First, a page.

So if you’re not as famous as Ashton and Britney (and let’s face it, most of us aren’t), then automation and strategic scheduling are tactics you can employ to maximize your social networking strategy. I discussed automation previously. 

Scheduling it just what it sounds like — plotting the release schedule of blog postings, ping updates, and social comments, etc.  The idea behind scheduling is to spread out the content you are distributing so that something “new” is posted every couple of hours.  This is relatively easy if you’re the only one doing the posting. It becomes harder if you have to coordinate these efforts with other people or other departments.   

The automatic aggregation makes it even more difficult still. TweetDeck, Hoot Suite, Feed Burner, Ping.fm, and the like don’t all operate instantaneously.  They update in batches.  So for example,  Feed Burner distributes this blog via RSS to our Twitter feed, but there is a discrepancy between when this blog is posted “live” and when Feed Burner syndicates the feed to Twitter.   Normally, this discrepancy isn’t that big of a deal, but when you’re trying to schedule postings in advance, such a delay complicates matters even further.

While I realize strategically what would be optimal, actually accomplishing such a lofty goal as strategically scheduling social content is still mostly a pipe dream I have.  For example, if one watches our own Twitter feed, one often sees 3-4 tweets come in quick succession (within a matter of seconds or minutes) when it would be best to spread those out across several hours.  In fact the only true tactic I’ve successfully accomplished is by scheduling my own blog posts to go “live” in the afternoons.  This is because I know our other blogs and social activities often (though not always) take place in the morning.    In other words, it is important enough to me to play a role in what keeps me up at night, but not really important enough for me to mandate some schedule with other people/departments at Outskirts Press.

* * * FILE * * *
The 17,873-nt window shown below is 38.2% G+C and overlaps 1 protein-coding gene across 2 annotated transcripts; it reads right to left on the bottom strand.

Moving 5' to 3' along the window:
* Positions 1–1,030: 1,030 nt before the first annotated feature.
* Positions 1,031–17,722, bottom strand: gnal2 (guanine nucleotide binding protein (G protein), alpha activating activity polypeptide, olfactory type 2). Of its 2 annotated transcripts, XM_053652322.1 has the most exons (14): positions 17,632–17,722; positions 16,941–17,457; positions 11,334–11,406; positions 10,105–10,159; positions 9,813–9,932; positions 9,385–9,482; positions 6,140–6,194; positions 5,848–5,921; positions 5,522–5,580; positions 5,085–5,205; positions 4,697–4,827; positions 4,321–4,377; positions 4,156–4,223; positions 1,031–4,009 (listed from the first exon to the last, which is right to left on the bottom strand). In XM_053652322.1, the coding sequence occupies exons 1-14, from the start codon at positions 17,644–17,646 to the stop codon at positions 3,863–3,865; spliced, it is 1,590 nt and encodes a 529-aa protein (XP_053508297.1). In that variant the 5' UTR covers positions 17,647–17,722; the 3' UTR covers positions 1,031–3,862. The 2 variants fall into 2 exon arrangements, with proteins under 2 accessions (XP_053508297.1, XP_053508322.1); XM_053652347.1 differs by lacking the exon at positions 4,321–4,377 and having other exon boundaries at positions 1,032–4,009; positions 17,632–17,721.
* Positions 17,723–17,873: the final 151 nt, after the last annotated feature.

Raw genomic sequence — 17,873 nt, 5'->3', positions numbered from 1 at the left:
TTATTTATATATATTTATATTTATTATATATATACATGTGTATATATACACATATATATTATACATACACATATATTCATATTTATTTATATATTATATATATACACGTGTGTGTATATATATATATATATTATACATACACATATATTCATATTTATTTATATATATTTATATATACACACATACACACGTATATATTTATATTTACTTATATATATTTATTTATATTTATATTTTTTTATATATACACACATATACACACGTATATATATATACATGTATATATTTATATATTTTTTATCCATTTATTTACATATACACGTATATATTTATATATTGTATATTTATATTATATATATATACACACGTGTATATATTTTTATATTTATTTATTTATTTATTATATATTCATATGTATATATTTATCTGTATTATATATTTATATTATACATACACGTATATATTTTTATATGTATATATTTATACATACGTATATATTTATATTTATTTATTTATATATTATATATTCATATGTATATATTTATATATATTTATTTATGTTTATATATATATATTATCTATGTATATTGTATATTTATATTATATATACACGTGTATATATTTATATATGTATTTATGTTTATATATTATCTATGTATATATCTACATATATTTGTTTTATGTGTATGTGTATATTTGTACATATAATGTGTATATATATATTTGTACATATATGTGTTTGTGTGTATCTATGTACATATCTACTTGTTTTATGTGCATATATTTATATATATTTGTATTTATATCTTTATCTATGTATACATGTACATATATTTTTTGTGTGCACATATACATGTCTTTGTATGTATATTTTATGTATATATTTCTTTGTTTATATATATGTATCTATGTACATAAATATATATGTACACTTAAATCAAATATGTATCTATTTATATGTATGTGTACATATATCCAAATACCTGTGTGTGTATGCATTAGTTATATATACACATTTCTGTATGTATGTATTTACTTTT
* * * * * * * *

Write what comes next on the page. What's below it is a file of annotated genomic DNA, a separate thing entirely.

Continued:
Changing the name of your blog

At some point during my previous blog postings I was discussing the process of picking a template for this blog and placing some of the widgets along the side.  In doing so, I think I’ve arrived upon the WordPress blog template that I like the most, although the one element I don’t like so much about it is the “Leave a comment” link at the top. It wouldn’t be so bad if you could actually leave a comment, but as I referred to in a previous post, I’m not positive I have time to do comments justice, so they are turned “off.” My Board of Directors keeps telling me I don’t even have time to do a blog justice, and they’re probably right.

 As a result, the “Leave a comment” link that is so inviting up there at the top but doesn’t actually do anything is kind of annoying.  As George Castanza said on Seinfeld, “Why must there always be a problem?”

I also referred to the fact that, when “naming” my blog, WordPress advised me I could change it any time I wanted. Of course, I further detailed my inability to find the procedure by which one changes the name and came to the conclusion that I was simply stuck with my original blog name, which, when I registered this blog with WordPress was: CEO Self Publishing Start-Up OutskirtsPress.com

Lots of keywords? Yes. Grammatically correct? No.

Well, by browsing the “help” and forums of WordPress (hence my stumbling upon that “Write a Book” link” which I mentioned in a previous post), I was able to learn about the General>Settings page, although I’m embarrassed to admit how long it took me to find it on the screen even when I knew precisely what I was looking for.